Apollo Global Management is heading for the exit turnstiles. The private-equity firm is abandoning its leveraged-buyout proposal of regional amusement park operator Cedar Fair (NYSE: FUN).

As a cotton-candy sweetener, Cedar Fair units are actually climbing on the news.

Cedar Fair agreed to a buyout at $11.50 a unit five months ago, a 27% premium to its price at the time. The company behind several parks, including Cedar Point in Ohio and Knott's Berry Farm in California, was coming off a dreadful 2009.

"Cedar Fair cashed out too late," I pointed out at the time, since Cedar Fair was trading twice as high just two summers earlier. My argument continued:

You also have an industry that's clearly a proxy for the greater economy. If folks are out of work or short on discretionary income, the entrance turnstiles are going to click slowly. Cedar Fair didn't help its own case by slashing its once-hefty payout and buying the unwieldy Paramount Parks chain. However, if the economy does turn the corner next year, as many economists expect, Cedar Fair's roller-coaster havens should be magnets for thrill-seekers and young families with a little extra money to spend on escapism. In other words, Cedar Fair also cashed out too early.

That last point is pushing the units higher today. Cedar Fair was trading above Apollo's proposed buyout price, even without a rival bidder to force Apollo to up its offer. As the months have passed with mostly upbeat economic news, the 2010 operating season promises to be a good one. Analysts see earnings rising 35% to $0.93 a unit this year. Institutional, activist, and individual investors weren't happy with the deal; Apollo is simply saving face by walking away from a deal doomed to be voted down.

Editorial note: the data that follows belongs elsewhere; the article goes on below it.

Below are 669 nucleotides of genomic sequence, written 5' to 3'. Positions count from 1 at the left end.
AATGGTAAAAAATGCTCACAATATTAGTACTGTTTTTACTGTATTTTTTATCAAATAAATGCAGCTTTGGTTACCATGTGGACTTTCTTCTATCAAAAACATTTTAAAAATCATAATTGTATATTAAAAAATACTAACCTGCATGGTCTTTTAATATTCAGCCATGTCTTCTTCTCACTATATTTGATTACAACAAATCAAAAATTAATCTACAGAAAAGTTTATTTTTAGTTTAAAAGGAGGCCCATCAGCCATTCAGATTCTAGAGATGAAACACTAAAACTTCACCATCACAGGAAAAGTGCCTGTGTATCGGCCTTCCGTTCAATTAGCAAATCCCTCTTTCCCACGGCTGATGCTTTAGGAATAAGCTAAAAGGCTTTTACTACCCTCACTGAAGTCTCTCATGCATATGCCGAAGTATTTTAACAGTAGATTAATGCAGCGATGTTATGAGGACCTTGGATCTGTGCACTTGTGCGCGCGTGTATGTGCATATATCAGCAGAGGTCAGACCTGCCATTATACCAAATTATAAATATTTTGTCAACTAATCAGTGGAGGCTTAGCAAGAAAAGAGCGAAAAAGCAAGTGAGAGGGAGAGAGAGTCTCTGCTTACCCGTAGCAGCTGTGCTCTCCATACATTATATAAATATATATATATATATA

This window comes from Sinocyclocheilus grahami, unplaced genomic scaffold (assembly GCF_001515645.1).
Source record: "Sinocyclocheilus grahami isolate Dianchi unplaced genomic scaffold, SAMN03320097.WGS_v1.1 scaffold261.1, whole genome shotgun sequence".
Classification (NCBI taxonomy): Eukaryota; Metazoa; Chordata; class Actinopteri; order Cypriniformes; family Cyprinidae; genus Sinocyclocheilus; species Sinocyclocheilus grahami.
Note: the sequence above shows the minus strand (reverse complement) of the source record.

Cedar Fair was an Income Investor newsletter service recommendation from June 2005 through the summer of 2008. However, the company's burdensome debt after acquiring CBS's (NYSE: CBS) Paramount chain, and its inability to cash in on logical synergies, grounded its potential.

The amusement-park landscape has changed in recent years. Private equity firms and asset managers have acquired sputtering parks. Blackstone Group (NYSE: BX) has assembled a global collection of parks through its investing arms, which may one day even rival Disney (NYSE: DIS).

However, the industry also needs to prove itself worthy. Six Flags is trying to poke its head out of bankruptcy. Indoor water-park operator Great Wolf (Nasdaq: WOLF) is trading well below its IPO price.

Nevertheless, the seeds of improvement persist. Cruise operators Carnival (NYSE: CCL) and NCL have recently bumped up their fares. Theater exhibitors raised prices for premium 3-D and Imax (Nasdaq: IMAX) screenings earlier this month. The value of leisure is clearly on the rise, which bodes well for Cedar Fair as it kicks off its 2010 operating season.

It's a swinging single again -- and just in time.

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Longtime Fool contributor Rick Munarriz enjoys taking his family on coaster treks over the summer. He owns shares in Disney. He is also part of the Rule Breakers newsletter research team, seeking out tomorrow's ultimate growth stocks a day early. The Fool has a disclosure policy.